Fundamentally, surfactant chaperones mimic behaviors exhibited by naturally occurring stress proteins that protect living systems after injury. The safety of certain synthetic surfactants that act as molecular chaperones has been proven over time. In particular, polymeric surfactant chaperones that are symmetric block copolymers of polyethylene oxide-polypropylene oxide-polyethylene oxide (PEO-PPO-PEO) have been used to reduce blood viscosity for more than fifty years. The capability of this surfactant to repair damaged cell membranes, however, was unknown until the late 1980's when Raphael C. Lee, MD, ScD, PhD, Professor of Molecular Medicine and Surgery at the University of Chicago Pritzker School of Medicine, discovered its unique cell membrane healing properties.
Dr. Lee’s exciting discovery spurred research into clinical applications that continues today. The first product from Dr. Lee’s laboratory has achieved FDA approval for testing in electrical shock victims. Another product under development in partnership with Purdue University is expected to enable human victims of spinal cord injury to regain more of their sensory and motor functions. Because a protocol for treating spinal cord injury would likely qualify for orphan drug status, it could receive accelerated FDA approval and be on the market in four to five years.
Another product based on Maroon’s surfactant chaperone technology could significantly improve clinical outcomes for heart attack and stroke victims. Heart attack and stroke injuries represent the 1st and 3rd leading causes of death in America, together accounting for more than 1.7 million patients each year. Drugs based on surfactant chaperone technology therefore have the potential to impact public health to a degree unseen since the introduction of antibiotics.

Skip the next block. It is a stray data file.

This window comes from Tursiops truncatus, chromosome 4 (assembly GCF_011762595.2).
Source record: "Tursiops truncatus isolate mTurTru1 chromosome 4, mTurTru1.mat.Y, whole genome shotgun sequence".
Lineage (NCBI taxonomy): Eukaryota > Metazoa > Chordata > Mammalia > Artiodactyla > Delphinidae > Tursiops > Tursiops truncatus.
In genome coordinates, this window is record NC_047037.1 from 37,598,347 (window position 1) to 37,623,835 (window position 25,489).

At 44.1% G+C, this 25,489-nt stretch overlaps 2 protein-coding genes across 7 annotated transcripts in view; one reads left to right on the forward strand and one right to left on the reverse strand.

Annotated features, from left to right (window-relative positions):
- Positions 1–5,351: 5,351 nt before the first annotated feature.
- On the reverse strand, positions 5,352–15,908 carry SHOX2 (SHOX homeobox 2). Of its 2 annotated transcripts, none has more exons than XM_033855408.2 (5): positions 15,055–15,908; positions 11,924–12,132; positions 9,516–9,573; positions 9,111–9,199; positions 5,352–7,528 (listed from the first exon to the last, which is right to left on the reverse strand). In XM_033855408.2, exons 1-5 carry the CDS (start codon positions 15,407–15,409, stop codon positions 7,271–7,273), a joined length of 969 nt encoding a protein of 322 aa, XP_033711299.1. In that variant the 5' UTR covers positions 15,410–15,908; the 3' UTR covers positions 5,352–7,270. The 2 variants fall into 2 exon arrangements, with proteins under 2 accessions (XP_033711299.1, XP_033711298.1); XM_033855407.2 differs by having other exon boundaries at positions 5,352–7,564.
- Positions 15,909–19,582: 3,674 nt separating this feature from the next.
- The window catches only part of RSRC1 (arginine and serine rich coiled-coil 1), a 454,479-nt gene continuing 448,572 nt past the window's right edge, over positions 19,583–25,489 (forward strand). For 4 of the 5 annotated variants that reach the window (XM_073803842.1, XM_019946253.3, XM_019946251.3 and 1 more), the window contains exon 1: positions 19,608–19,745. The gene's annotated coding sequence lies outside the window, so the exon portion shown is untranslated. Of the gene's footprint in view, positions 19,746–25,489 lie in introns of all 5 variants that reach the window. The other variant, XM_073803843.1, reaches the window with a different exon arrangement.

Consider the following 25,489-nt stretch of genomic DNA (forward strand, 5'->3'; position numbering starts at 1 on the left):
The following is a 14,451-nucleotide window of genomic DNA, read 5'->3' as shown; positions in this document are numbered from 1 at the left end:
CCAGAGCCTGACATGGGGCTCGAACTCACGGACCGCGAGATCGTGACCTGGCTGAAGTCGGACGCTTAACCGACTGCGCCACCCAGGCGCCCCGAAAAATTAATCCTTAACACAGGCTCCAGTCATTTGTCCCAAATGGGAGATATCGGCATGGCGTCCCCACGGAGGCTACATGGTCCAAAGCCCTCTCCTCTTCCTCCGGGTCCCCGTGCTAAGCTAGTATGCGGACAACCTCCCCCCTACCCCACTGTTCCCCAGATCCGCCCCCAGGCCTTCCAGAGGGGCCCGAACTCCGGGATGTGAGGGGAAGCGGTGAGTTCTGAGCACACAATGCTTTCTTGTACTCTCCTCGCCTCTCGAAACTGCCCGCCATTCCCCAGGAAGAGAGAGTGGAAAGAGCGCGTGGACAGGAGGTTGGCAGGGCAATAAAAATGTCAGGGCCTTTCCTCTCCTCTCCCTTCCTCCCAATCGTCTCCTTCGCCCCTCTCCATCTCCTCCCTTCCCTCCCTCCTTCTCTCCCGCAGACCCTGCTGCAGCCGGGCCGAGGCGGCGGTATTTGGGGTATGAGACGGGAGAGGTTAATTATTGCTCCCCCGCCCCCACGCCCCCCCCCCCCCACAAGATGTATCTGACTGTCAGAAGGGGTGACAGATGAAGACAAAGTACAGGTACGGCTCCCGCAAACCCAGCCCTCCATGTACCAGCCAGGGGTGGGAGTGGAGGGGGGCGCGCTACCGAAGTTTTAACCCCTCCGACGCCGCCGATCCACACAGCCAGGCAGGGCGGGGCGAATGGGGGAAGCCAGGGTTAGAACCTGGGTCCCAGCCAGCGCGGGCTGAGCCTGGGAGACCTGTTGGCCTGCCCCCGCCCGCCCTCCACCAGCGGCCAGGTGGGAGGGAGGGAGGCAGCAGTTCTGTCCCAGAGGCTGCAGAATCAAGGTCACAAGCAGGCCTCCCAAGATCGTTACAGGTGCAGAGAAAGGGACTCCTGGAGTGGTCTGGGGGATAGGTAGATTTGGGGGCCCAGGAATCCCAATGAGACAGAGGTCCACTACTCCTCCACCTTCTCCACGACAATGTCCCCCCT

Dr. Lee is Maroon Biotech’s founder. Maroon’s Scientific Advisory Board consists of distinguished scientists led by Jeremy Marks, MD, PhD. Dr. Lee and Marks, their research team of molecular biologist, biophysicist, organic chemists and clinicians and their colleagues at Harvard University make up the core of Maroon Biotech’s development team. The Board and management team are equally well rounded, incorporating researchers as well as industry and academic leaders.
The Maroon Biotech team has won several accolades, including third place out of 59 entrants at the University of Chicago Graduate School of Business New Venture Challenge in 2002, and 1st prize in the Murphree Venture Partners International Business Plan Competition at the MOOT Corp Competition in 2003, a major international business competition. Additionally, the NCIIA awarded Maroon Biotech an $18,000 grant in January of 2003.
Maroon Biotech is actively engaged in contract research in areas relating to membrane function which supports the development of Maroon’s core technologies. Maroon is also applying its technology to industrial protein processing, which will enable Maroon to broaden its industry scope. Poised for success and excited about its accomplishments, Maroon Biotech is dedicated to developing and commercializing synthetic chaperone technologies to improve the lives of individuals sustaining traumatic injuries.